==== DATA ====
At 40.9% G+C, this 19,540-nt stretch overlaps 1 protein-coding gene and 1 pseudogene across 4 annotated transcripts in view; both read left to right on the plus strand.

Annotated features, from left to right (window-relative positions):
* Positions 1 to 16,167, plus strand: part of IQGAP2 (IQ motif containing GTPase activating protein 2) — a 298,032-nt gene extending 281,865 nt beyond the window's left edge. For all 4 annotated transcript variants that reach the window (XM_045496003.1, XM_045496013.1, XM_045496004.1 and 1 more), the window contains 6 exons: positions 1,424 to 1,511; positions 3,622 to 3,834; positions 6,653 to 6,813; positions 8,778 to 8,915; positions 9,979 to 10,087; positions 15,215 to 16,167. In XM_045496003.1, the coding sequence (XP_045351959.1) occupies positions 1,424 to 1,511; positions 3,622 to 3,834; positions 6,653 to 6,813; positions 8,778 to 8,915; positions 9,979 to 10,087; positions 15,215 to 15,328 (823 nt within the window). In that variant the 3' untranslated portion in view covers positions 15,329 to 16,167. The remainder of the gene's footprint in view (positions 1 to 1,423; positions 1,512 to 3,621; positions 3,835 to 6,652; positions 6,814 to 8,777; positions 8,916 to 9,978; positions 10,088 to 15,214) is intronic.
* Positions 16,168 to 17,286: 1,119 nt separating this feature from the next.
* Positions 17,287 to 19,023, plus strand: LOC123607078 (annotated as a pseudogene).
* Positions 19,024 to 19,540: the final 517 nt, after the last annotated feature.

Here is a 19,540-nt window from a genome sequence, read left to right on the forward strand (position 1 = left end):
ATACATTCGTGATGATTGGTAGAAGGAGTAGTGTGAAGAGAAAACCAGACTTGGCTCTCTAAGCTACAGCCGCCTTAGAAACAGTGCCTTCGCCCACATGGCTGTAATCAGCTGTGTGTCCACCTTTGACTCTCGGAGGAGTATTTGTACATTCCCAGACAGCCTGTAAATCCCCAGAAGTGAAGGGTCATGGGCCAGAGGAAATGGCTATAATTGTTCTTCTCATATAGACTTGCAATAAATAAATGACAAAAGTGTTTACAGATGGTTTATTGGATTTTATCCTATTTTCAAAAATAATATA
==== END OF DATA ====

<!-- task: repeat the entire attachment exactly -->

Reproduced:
At 40.9% G+C, this 19,540-nt stretch overlaps 1 protein-coding gene and 1 pseudogene across 4 annotated transcripts in view; both read left to right on the plus strand.

Annotated features, from left to right (window-relative positions):
* Positions 1 to 16,167, plus strand: part of IQGAP2 (IQ motif containing GTPase activating protein 2) — a 298,032-nt gene extending 281,865 nt beyond the window's left edge. For all 4 annotated transcript variants that reach the window (XM_045496003.1, XM_045496013.1, XM_045496004.1 and 1 more), the window contains 6 exons: positions 1,424 to 1,511; positions 3,622 to 3,834; positions 6,653 to 6,813; positions 8,778 to 8,915; positions 9,979 to 10,087; positions 15,215 to 16,167. In XM_045496003.1, the coding sequence (XP_045351959.1) occupies positions 1,424 to 1,511; positions 3,622 to 3,834; positions 6,653 to 6,813; positions 8,778 to 8,915; positions 9,979 to 10,087; positions 15,215 to 15,328 (823 nt within the window). In that variant the 3' untranslated portion in view covers positions 15,329 to 16,167. The remainder of the gene's footprint in view (positions 1 to 1,423; positions 1,512 to 3,621; positions 3,835 to 6,652; positions 6,814 to 8,777; positions 8,916 to 9,978; positions 10,088 to 15,214) is intronic.
* Positions 16,168 to 17,286: 1,119 nt separating this feature from the next.
* Positions 17,287 to 19,023, plus strand: LOC123607078 (annotated as a pseudogene).
* Positions 19,024 to 19,540: the final 517 nt, after the last annotated feature.

Here is a 19,540-nt window from a genome sequence, read left to right on the forward strand (position 1 = left end):
ATACATTCGTGATGATTGGTAGAAGGAGTAGTGTGAAGAGAAAACCAGACTTGGCTCTCTAAGCTACAGCCGCCTTAGAAACAGTGCCTTCGCCCACATGGCTGTAATCAGCTGTGTGTCCACCTTTGACTCTCGGAGGAGTATTTGTACATTCCCAGACAGCCTGTAAATCCCCAGAAGTGAAGGGTCATGGGCCAGAGGAAATGGCTATAATTGTTCTTCTCATATAGACTTGCAATAAATAAATGACAAAAGTGTTTACAGATGGTTTATTGGATTTTATCCTATTTTCAAAAATAATATA